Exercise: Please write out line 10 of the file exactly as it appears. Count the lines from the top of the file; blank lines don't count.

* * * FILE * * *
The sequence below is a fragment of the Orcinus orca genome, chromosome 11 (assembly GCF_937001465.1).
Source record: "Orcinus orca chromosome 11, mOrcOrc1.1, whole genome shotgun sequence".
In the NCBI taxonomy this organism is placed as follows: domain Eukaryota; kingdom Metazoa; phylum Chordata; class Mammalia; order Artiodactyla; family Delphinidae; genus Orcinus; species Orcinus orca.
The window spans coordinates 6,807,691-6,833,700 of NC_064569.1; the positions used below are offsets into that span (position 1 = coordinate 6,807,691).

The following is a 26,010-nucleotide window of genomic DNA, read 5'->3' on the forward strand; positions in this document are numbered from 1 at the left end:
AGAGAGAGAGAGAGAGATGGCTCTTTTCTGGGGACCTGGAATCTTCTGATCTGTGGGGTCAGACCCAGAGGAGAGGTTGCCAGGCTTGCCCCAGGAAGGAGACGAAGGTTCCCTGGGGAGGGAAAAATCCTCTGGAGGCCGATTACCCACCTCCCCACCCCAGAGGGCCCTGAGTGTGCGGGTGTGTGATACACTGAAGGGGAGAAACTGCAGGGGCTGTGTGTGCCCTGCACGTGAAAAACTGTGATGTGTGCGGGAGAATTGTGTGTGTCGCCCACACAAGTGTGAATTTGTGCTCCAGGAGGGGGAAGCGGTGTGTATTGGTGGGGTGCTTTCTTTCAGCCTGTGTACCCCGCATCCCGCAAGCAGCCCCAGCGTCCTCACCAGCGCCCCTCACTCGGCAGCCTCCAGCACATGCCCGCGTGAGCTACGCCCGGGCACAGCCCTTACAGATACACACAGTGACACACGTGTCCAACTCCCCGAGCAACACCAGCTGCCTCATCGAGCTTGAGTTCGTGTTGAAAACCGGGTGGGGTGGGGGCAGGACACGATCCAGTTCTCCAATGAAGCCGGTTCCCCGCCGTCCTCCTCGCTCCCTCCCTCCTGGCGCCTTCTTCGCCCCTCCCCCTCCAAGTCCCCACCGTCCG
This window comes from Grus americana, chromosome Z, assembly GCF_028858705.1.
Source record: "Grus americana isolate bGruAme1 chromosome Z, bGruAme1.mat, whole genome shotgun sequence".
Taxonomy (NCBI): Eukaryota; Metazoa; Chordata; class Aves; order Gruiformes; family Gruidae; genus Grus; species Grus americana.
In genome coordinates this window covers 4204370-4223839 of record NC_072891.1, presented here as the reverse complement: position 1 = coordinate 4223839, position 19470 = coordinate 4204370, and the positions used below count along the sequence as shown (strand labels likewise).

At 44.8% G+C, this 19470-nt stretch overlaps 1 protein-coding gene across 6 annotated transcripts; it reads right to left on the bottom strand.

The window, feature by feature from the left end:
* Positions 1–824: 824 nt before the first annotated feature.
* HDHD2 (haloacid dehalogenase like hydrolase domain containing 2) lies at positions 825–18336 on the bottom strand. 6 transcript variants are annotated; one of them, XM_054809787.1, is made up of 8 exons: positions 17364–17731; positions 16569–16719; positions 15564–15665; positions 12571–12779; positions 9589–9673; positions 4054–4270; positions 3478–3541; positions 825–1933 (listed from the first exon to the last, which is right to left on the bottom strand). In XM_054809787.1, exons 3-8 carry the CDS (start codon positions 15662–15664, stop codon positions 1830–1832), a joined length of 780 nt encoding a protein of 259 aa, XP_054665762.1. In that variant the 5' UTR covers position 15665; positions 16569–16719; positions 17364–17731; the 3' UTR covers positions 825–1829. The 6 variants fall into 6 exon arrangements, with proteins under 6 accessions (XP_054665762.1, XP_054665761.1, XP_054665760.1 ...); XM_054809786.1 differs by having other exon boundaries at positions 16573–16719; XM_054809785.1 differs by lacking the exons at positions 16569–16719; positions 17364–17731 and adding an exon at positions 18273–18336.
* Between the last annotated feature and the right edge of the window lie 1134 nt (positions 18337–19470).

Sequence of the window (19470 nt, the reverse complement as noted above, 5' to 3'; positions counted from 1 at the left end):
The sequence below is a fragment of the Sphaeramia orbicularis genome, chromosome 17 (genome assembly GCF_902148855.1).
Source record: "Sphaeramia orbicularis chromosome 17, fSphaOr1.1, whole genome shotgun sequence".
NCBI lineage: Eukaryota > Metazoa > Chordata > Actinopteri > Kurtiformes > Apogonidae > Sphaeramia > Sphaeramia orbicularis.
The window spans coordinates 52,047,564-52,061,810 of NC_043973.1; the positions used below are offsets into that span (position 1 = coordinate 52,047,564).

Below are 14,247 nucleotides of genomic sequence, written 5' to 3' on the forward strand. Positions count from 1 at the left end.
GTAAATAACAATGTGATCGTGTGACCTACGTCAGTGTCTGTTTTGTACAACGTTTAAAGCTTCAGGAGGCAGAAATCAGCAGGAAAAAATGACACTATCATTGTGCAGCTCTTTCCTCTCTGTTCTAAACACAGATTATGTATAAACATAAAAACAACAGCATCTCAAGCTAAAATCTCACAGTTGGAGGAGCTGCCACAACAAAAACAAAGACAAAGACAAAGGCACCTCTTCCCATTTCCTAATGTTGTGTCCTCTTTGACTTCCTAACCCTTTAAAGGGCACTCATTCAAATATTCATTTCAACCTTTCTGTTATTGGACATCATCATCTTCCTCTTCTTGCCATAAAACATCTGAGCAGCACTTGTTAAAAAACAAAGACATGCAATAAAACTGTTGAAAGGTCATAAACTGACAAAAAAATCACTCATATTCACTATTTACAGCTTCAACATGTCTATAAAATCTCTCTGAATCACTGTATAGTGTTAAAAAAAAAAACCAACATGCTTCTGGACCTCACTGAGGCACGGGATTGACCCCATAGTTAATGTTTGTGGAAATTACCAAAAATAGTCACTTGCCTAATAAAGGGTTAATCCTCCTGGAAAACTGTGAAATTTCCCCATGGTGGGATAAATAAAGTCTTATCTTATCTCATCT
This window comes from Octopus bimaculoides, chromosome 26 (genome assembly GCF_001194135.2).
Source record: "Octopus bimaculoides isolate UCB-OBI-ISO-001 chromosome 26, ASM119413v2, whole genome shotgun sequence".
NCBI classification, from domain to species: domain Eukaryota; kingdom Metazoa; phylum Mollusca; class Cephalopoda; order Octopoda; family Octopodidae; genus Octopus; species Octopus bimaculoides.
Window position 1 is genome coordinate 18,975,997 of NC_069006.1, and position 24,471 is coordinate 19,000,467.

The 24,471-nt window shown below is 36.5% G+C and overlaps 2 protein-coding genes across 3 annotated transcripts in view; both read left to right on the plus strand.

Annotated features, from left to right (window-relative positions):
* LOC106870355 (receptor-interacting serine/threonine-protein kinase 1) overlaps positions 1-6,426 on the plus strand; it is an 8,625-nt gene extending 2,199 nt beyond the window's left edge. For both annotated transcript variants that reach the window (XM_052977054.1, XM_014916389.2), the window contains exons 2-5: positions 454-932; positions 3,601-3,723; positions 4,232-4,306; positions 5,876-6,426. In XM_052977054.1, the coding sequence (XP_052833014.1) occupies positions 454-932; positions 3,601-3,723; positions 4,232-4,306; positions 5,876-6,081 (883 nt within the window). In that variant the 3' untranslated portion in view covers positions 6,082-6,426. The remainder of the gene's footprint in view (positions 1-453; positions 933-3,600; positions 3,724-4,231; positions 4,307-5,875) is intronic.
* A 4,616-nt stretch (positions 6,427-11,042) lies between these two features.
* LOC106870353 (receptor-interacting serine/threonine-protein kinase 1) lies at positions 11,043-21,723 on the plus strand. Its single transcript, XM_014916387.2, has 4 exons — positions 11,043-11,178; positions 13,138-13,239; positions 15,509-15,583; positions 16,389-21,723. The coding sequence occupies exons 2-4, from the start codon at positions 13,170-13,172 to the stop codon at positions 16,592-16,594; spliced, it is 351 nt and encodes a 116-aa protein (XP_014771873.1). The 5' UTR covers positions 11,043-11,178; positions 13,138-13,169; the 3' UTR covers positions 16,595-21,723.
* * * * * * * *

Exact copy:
In genome coordinates this window covers 4204370-4223839 of record NC_072891.1, presented here as the reverse complement: position 1 = coordinate 4223839, position 19470 = coordinate 4204370, and the positions used below count along the sequence as shown (strand labels likewise).